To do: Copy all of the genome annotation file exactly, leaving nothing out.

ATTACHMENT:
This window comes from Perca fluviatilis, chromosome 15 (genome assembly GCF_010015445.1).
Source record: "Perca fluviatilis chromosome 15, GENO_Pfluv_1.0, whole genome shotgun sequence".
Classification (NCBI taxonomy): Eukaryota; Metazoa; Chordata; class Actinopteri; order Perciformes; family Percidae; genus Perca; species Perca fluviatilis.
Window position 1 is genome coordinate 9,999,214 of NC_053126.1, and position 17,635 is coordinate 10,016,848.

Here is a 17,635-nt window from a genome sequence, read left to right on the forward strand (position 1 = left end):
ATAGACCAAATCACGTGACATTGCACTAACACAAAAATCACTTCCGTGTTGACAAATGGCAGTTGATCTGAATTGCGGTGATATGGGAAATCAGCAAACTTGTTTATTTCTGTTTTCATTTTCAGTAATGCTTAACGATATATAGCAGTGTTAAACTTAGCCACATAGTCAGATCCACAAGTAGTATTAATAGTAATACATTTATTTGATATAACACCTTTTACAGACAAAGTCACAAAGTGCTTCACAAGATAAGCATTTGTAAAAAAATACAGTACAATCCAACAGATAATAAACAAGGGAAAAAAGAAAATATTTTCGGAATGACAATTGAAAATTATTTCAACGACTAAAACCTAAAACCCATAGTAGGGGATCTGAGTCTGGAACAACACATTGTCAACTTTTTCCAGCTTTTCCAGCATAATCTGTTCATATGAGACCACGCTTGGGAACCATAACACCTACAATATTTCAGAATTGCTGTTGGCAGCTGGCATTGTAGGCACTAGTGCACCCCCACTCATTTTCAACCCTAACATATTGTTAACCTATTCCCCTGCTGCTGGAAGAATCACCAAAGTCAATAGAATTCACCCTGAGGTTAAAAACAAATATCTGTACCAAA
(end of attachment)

This window comes from Perca fluviatilis, chromosome 15 (genome assembly GCF_010015445.1).
Source record: "Perca fluviatilis chromosome 15, GENO_Pfluv_1.0, whole genome shotgun sequence".
Classification (NCBI taxonomy): Eukaryota; Metazoa; Chordata; class Actinopteri; order Perciformes; family Percidae; genus Perca; species Perca fluviatilis.
Window position 1 is genome coordinate 9,999,214 of NC_053126.1, and position 17,635 is coordinate 10,016,848.

Here is a 17,635-nt window from a genome sequence, read left to right on the forward strand (position 1 = left end):
ATAGACCAAATCACGTGACATTGCACTAACACAAAAATCACTTCCGTGTTGACAAATGGCAGTTGATCTGAATTGCGGTGATATGGGAAATCAGCAAACTTGTTTATTTCTGTTTTCATTTTCAGTAATGCTTAACGATATATAGCAGTGTTAAACTTAGCCACATAGTCAGATCCACAAGTAGTATTAATAGTAATACATTTATTTGATATAACACCTTTTACAGACAAAGTCACAAAGTGCTTCACAAGATAAGCATTTGTAAAAAAATACAGTACAATCCAACAGATAATAAACAAGGGAAAAAAGAAAATATTTTCGGAATGACAATTGAAAATTATTTCAACGACTAAAACCTAAAACCCATAGTAGGGGATCTGAGTCTGGAACAACACATTGTCAACTTTTTCCAGCTTTTCCAGCATAATCTGTTCATATGAGACCACGCTTGGGAACCATAACACCTACAATATTTCAGAATTGCTGTTGGCAGCTGGCATTGTAGGCACTAGTGCACCCCCACTCATTTTCAACCCTAACATATTGTTAACCTATTCCCCTGCTGCTGGAAGAATCACCAAAGTCAATAGAATTCACCCTGAGGTTAAAAACAAATATCTGTACCAAA